Fort Sumter National Monument protects and preserves a huge moment in US history and the Civil War. In order to visit Fort Sumter, you will need to be on a tour that leaves from the Liberty Square visitor center.
The grounds and fountain at Liberty Square commemorate the evolution of liberty in America from the Constitutional Convention in 1787 to the Civil Rights movement of the 20th century. You can walk around Liberty Square and check out the bronze plagues containing messages that trace America’s history.
The Fort Sumter Visitor Center at Liberty Square includes amazing interpretive exhibits, ranger presentations, and volunteers available to answer questions.
- Fort Sumter
- Battle of Fort Sumter
- Fort Sumter National Monument
- Top things to do at Fort Sumter National Monument
- Fort Sumter Tours
- Visit the Liberty Square Visitor Center
- Visit Fort Moultrie
- Anniversary of the Battle of Fort Sumter
- Become a Fort Sumter Junior Ranger
- Things to know when planning a visit to Fort Sumter NM
- Where is Fort Sumter
- Don’t forget to pack for Fort Sumter
- National Parks near Fort Sumter National Monument
Battle of Fort Sumter
Charleston captivates visitors to want to taste its low country cuisine, experience its rich cultural heritage, and learn about the role it played in starting the Civil War. Charleston’s Civil War history begins with a little skirmish at Fort Sumter, a small structure built in 1829 and located along the Charleston Harbor.
A garrison of Federal troops commanded Fort Sumter on the morning of April 12, 1860, but by the end of the following day, the fort fell under the control of the newly formed Confederate forces.
The events leading up to the first civil war altercation at Fort Sumter began when Abraham Lincoln assumed the position as President of the United States. Some of the Southern states feared that the new president would push to end slavery and other freedoms held dear to the whites in the South.
Wishing to make a statement against Lincoln’s wishes, South Carolina seceded from the union of the United States. After South Carolina broke away from the Federal government, Mississippi, Florida, Alabama, Georgia, Louisiana, and Texas gradually joined South Carolina to form the Confederate states.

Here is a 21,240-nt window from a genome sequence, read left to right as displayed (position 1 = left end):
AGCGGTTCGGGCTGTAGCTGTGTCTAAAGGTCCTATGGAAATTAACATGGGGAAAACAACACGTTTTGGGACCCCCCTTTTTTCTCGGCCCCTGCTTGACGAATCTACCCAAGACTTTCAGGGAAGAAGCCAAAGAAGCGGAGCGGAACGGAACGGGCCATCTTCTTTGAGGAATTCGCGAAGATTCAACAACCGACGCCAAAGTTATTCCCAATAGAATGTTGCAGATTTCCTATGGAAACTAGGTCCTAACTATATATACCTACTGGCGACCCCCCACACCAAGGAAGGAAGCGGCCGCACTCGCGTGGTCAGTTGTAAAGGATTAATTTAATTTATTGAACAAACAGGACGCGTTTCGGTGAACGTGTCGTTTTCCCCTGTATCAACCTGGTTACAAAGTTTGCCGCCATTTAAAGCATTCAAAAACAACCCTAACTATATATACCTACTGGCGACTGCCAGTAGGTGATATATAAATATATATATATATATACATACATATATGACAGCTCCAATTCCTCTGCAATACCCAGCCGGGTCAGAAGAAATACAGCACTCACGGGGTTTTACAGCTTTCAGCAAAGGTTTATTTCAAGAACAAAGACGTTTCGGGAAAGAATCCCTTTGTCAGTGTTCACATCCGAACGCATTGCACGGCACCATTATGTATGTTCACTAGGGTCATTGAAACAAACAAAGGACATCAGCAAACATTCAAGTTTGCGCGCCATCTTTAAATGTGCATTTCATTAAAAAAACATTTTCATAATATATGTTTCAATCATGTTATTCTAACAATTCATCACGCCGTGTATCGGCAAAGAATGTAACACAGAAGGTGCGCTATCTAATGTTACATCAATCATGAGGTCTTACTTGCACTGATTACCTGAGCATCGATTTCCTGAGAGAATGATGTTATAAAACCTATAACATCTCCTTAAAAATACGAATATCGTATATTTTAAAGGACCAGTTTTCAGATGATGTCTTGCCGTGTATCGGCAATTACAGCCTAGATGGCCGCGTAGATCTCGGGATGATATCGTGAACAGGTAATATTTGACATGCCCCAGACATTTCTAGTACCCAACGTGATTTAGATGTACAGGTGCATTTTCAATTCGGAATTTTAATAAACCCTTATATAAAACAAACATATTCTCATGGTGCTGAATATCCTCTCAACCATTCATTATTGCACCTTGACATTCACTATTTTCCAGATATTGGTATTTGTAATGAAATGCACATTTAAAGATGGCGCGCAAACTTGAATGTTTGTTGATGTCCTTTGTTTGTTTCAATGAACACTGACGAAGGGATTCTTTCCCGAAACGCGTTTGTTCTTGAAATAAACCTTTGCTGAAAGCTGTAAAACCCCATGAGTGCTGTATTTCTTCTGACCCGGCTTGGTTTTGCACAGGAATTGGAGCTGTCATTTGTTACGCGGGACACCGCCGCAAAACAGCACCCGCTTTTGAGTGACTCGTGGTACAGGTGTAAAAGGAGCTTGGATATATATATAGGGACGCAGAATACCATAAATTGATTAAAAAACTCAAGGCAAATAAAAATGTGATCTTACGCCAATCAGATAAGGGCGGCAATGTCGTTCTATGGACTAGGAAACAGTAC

As a written declaration, the Confederate states composed a new Confederate Constitution which was modeled after the original United States Constitution except that it gave more power to the states instead of the governing body joining the states together.
The Federal government vehemently dismissed South Carolina’s declaration of sovereignty by continuing to command a military fort positioned along the Charleston Harbor and right in the middle of the Confederate states.
In mid-April 1861, Abraham Lincoln sent a load of much-needed supplies to the 90 member command at Fort Sumter which being blockaded by Confederate ships. In an attempt to block the union supplies from reaching Fort Sumter, Confederate forces decided to fire at the ship, thus making history as the first shot fired in Civil War.
At 4 am on the morning of April 12, 1861, Confederate Captain Abner Doubleday fired a ten-inch mortar over the Charleston Harbor. In retaliation United States Major Robert Anderson and his men returned fire.
The skirmish ended after only two days with the surrender of the Fort Sumter to the Confederate troops under the command of General Pierre GT Beauregard. Although one casualty resulted from the forceful act, the tiny skirmish at Fort Sumter in April 1860 set into motion the long bloody four years of the Civil War.